ROMAN HOLIDAY + THREE COINS IN THE FOUNTAIN + MAMMA ROMA + THE TALENTED MR. RIPLEY: The Top Movies Set in Ancient Rome | The Fan Carpet Ltd • The Fan Carpet: The RED Carpet for FANS • The Fan Carpet: Fansites Network • The Fan Carpet: Slate • The Fan Carpet: Theatre Spotlight • The Fan Carpet: Arena • The Fan Carpet: International


11 June 2021

The “Gladiator Effect” has now spread to TV and iGaming, too – what makes it so epic?

You might be forgiven for thinking that the “Gladiator Effect” began with Russell Crowe and “Gladiator” at the turn of the Millenium, but Hollywood fell in love with Rome long before this. All the way back in 1953 when Audrey Hepburn was still being called a “newcomer”, she starred in a film called “Roman Holiday”. In this movie, Hepburn plays a princess who absconds during a royal visit to explore the Italian capital.

Even before this, what they call the “Eternal City” has always been one of Cinema’s great cities. When Roman Holiday was briefly shown again in cinemas back in 2015, the British Film Institute decided to take a look at some of the very best movies that have been shot in Ancient Rome.

We’re going to pay tribute to a few of these fantastic pieces of cinema in just a moment, but first let’s explore some of the other avenues that this theme has opened up in modern culture...



Ancient Rome in the iGaming Industry

Browse the Unibet Casino Lobby and you’ll find numerous titles which use this theme to great effect. One of the newest games to show up on the web’s premier slot library is NetEnt’s Rome: The Golden Age, a 20-payline game featuring free spins, increasing multipliers, bonus meters, ultra-high volatility with a maximum win of 100,000x your stake and an RTP of 96.02%.

Yggdrasil have put out a new Rome-themed game this month too, another 20-payline offering with multiple different free spin rounds and a tonne of chances to win big. The jackpot isn’t going to challenge NetEnt’s game, with a 1,200 coin top prize for the highest paying combination, although this can be won multiple times during the feature, and the games multiplier system means you could still walk away with some serious winnings on a good day.

Other big titles include Game of Gladiators from Play’n’Go, Wild Gladiators from Pragmatic Play, and Marching Legions by Relax Gaming, which features the ever-popular 243-ways to win payout mechanic.

If you’re more of a console/PC gamer, be sure to check out Total War: Rome II, the Assassin’s Creed series, and who could forget 1990’s classic Centurion: Defender of Rome for Amiga & Sega Megadrive?


Our Must-see Movies Set in Ancient Rome

Following hot on the heels of Hepburn’s outing in Roman Holiday came “Three Coins in the Fountain”. Taking advantage of the latest CinemaScope filming technology, 20th Century Fox pulled a blinder here with a picture-postcard romantic comedy about three three young American women searching for love on the streets of the Eternal City.

If you’re wondering about the fountain in the title, it is of course the Trevi fountain, which would be immortalized in picture history just a few short years later with the launch of of Fellini’s La dolce vita. That film doesn’t make our main list, being an Italian movie, but it did win the Golden Palm at the 1960 Cannes Film Festival as well as an Oscar for it’s Costume Design.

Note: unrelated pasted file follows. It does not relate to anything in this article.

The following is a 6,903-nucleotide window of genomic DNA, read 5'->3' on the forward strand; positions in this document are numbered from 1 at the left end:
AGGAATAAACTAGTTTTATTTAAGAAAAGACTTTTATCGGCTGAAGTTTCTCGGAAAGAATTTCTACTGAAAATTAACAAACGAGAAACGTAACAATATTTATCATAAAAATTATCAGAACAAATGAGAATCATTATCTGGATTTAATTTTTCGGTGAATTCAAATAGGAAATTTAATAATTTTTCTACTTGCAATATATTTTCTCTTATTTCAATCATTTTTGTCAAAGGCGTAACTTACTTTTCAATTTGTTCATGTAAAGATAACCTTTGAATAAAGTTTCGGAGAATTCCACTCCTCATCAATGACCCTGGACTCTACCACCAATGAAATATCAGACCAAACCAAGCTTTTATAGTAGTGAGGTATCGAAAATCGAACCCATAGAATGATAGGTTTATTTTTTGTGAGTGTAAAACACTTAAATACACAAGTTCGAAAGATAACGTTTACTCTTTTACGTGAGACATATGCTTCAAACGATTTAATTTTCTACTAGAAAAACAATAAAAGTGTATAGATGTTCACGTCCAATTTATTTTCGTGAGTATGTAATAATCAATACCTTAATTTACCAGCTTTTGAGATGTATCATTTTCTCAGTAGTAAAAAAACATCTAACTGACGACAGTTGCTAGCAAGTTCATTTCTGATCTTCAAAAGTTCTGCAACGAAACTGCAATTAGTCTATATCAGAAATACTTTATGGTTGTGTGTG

Mamma Roma

Deserving a paragraph all of it’s own, Pier Paolo Pasolini and his starlet Anna Magnani only worked together once, but what an outing it was. Magnani played the part of a middle-aged “lady of the night” is reunited with her teenage son and sets out to leave her former life behind.

Magnani had portrayed roles in several films set in Rome already, including Rome, Open City (1945) and Bellissima (1951), but it was Mamma Roma which truly secured her place as a living legend of Roman culture. As for director Pasolini, he had been in Rome for a while already too, and had already written several novels and two other feature films before finally hitting his breakout hit with Mamma Roma.



The Talented Mr. Ripley (1999)

Patricia Highsmith’s 1955 novel of the same name has been made into a number of film adaptations, but none more striking than this 1999 release which saw Matt Damon film almost entirely on location in Italy, with the exception of a few early scenes that used New York City for their backdrop.

The cliffside resort town of Positano and various villages on the islands of Ischia and Procida, near Naples, were used to portray the fictional town of Mongibello. The cast and crew struggled with frequent unpredictable rain, hampering their efforts to portray the gorgeous Mediterranean world that director Anthony Minghella insisted on capturing, even if it meant hundreds of takes – sometimes just a few words at a time.

The end result is an unforgettable film that captures the beauty of Southern Italy better than nature had desired!

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